How to Write a Cover Letter
As anyone who is in the process of seeking a new job knows, making a good first impression on interviewers is of paramount importance. While many people regard writing a cover letter as a mere formality, a way to make resumes look more polished and professional, in reality, this vital document represents a primary opportunity to make an excellent first impression on your prospective employer.
What’s The Purpose Of A Cover Letter?
In order to write a truly effective cover letter, you must first understand why cover letters are used and what your prospective employer hopes to learn about you while reading your cover letter.
First and foremost, your cover letter represents a chance to express yourself, to show your interviewer who you are (whereas your resume focuses on what you know). When your prospective employer reads your cover letter, he or she will be trying to determine:
- Whether or not you’re a good fit for the company’s culture. It’s essential to understand that interviewers are typically presented with at least a dozen candidates who have the required skills and experience needed to do the job. What sets a given candidate apart is therefore his or her personality and how well it will fit with the company’s established workplace culture.
- What your communication skills are like. Resumes are rigidly formatted, with text chopped up into bullet points and short paragraphs, giving applicants little chance to really “speak” with their own voices. When you write a cover letter, on the other hand, you’re free to introduce yourself and to express why you’re passionate about the position that’s being offered. This does more than convey your enthusiasm—it tells your employer how well you can communicate your thoughts and ideas. As communication is an essential skill in almost every workplace, writing an effective cover letter will significantly boost your chances of getting nearly any job.
- Your skills and strengths. For experienced candidates, a cover letter provides an excellent opportunity to highlight a few “core strengths” so that prospective employers know what to focus on primarily when presented with a lengthy list of achievements. For inexperienced candidates, a cover letter can be used to convey valuable qualities that would not be evident from the candidate’s resume alone.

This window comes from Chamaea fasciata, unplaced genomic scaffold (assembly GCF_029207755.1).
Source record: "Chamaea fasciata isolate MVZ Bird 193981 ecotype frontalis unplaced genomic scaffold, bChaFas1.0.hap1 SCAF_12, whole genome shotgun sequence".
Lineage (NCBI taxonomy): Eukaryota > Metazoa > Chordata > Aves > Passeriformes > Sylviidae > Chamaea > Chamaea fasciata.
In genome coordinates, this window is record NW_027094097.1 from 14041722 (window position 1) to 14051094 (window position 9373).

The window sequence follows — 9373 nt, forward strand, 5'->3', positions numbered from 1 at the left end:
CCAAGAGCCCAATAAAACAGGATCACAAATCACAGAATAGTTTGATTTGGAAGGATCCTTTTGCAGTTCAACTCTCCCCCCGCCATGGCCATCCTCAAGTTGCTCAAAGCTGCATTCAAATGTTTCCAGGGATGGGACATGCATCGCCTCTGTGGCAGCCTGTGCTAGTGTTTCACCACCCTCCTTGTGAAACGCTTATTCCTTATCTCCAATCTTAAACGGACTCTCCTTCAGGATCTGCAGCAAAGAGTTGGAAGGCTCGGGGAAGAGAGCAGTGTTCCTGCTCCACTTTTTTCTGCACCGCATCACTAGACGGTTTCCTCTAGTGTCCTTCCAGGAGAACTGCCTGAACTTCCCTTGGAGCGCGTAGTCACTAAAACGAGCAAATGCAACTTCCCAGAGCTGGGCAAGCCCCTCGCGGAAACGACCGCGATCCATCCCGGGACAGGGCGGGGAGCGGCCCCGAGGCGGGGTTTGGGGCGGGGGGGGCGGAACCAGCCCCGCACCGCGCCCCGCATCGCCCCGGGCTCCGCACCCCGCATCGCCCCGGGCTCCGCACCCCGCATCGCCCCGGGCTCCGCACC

How To Write A Cover Letter: The Top 8 Cover Letter Tips
With the above information in mind, you can begin to shape your cover letter in such a way that it will get you noticed and cast your skills and personality in an honest yet favorable light. When writing your cover letter, be sure to make use of the eight strategies described below:
- Pay special attention to creating a strong opening.
While it’s important to be polite when opening a cover letter, job seekers should make sure to steer clear of generic formal opening lines like, “Please consider me for the position of marketing manager you currently have available,” or, “I am writing to apply for the sales representative position you have advertised.” Instead, try to say something that conveys your enthusiasm for the position in a creative, eye-catching, and good-humored way, then segue directly into discussing your qualifications and accomplishments. Some excellent examples of unique cover letter openers:
- “I want all of your customers to experience the WOW Factor. I have built my entire career on providing exceptional customer service . Your company takes pride in delivering the ultimate customer experience. I would be the perfect hire for your customer service team. Let me tell you more. ”
- “What keeps you up at night as a manager? I’m the person who solves problems, steamline processes, work smarter and save companies money. Streamlined operations which increased employee productivity and improved morale as an Operations Manager. I know I can do the same thing at ManTech Global. Here are just a few ideas of what I would do once in the Role of VP of Operations.”